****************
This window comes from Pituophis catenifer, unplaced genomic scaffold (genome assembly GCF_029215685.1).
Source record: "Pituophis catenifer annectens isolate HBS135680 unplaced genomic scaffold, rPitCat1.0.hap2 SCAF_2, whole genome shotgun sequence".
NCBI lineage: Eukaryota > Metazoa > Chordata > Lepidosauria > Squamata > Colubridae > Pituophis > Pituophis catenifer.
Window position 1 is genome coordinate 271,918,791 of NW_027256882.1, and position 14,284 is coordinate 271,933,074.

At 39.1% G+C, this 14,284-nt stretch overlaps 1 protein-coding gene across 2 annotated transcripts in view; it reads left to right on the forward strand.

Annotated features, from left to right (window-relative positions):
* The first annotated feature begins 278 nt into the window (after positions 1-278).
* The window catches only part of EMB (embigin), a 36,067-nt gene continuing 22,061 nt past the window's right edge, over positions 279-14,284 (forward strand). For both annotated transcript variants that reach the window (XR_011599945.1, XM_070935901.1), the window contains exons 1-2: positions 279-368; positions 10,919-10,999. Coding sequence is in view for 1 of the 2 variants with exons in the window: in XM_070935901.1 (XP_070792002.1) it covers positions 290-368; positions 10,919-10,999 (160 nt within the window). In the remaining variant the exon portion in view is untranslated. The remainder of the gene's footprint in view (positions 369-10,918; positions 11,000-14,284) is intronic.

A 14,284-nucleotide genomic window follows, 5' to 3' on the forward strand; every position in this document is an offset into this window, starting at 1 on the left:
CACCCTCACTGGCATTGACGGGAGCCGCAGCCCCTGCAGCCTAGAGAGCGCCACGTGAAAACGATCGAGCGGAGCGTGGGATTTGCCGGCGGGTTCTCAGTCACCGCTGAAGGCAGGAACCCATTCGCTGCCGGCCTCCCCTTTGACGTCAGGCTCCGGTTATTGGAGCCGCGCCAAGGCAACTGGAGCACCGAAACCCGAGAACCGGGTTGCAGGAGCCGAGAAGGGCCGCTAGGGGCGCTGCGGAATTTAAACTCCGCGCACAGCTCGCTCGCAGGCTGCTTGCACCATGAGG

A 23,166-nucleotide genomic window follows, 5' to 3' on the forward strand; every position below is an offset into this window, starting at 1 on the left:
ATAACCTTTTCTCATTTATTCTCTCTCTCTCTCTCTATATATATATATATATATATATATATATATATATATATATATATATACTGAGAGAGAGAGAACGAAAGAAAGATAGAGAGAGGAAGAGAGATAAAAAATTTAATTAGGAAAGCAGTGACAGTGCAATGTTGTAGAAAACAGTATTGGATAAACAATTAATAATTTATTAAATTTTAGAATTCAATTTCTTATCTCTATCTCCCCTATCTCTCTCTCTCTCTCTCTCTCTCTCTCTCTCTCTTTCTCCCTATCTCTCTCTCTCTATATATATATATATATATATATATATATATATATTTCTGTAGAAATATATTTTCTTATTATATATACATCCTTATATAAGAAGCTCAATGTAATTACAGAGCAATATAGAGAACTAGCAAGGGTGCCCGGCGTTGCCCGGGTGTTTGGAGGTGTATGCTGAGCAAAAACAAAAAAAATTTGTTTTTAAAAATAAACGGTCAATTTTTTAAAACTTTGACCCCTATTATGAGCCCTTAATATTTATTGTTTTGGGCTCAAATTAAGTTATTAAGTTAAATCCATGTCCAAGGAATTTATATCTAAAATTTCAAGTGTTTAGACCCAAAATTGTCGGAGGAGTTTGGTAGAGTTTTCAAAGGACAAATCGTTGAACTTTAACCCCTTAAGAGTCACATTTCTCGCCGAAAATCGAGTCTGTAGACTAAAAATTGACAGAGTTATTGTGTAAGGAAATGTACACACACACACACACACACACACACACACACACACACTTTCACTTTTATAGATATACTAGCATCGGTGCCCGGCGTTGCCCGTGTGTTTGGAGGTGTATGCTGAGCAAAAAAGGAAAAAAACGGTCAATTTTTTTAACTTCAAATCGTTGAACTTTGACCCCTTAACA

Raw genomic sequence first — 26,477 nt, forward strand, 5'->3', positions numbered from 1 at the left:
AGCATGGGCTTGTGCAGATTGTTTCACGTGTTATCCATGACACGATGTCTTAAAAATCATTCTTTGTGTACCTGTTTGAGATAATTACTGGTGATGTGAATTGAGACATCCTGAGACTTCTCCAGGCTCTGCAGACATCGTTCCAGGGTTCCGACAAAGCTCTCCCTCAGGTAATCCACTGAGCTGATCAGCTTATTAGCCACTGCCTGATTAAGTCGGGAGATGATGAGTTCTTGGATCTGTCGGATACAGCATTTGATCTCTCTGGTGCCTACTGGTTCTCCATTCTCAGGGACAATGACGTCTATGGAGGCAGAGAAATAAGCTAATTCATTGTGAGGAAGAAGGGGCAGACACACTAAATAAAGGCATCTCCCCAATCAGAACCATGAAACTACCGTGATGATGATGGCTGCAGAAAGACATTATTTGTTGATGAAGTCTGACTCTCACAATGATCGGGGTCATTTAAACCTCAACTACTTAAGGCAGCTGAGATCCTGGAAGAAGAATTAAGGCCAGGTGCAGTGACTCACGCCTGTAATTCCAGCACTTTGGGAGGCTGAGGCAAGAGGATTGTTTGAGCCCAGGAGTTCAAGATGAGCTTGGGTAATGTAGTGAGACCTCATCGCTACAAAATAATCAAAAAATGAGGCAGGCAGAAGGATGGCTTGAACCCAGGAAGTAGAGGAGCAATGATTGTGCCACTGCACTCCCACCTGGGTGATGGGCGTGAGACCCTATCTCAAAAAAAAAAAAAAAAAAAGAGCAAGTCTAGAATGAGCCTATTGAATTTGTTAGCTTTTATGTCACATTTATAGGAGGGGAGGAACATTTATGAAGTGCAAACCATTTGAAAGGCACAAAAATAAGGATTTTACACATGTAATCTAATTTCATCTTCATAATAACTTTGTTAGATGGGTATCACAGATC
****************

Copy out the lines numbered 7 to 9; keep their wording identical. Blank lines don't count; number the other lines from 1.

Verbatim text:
* The first annotated feature begins 278 nt into the window (after positions 1-278).
* The window catches only part of EMB (embigin), a 36,067-nt gene continuing 22,061 nt past the window's right edge, over positions 279-14,284 (forward strand). For both annotated transcript variants that reach the window (XR_011599945.1, XM_070935901.1), the window contains exons 1-2: positions 279-368; positions 10,919-10,999. Coding sequence is in view for 1 of the 2 variants with exons in the window: in XM_070935901.1 (XP_070792002.1) it covers positions 290-368; positions 10,919-10,999 (160 nt within the window). In the remaining variant the exon portion in view is untranslated. The remainder of the gene's footprint in view (positions 369-10,918; positions 11,000-14,284) is intronic.

A 14,284-nucleotide genomic window follows, 5' to 3' on the forward strand; every position in this document is an offset into this window, starting at 1 on the left: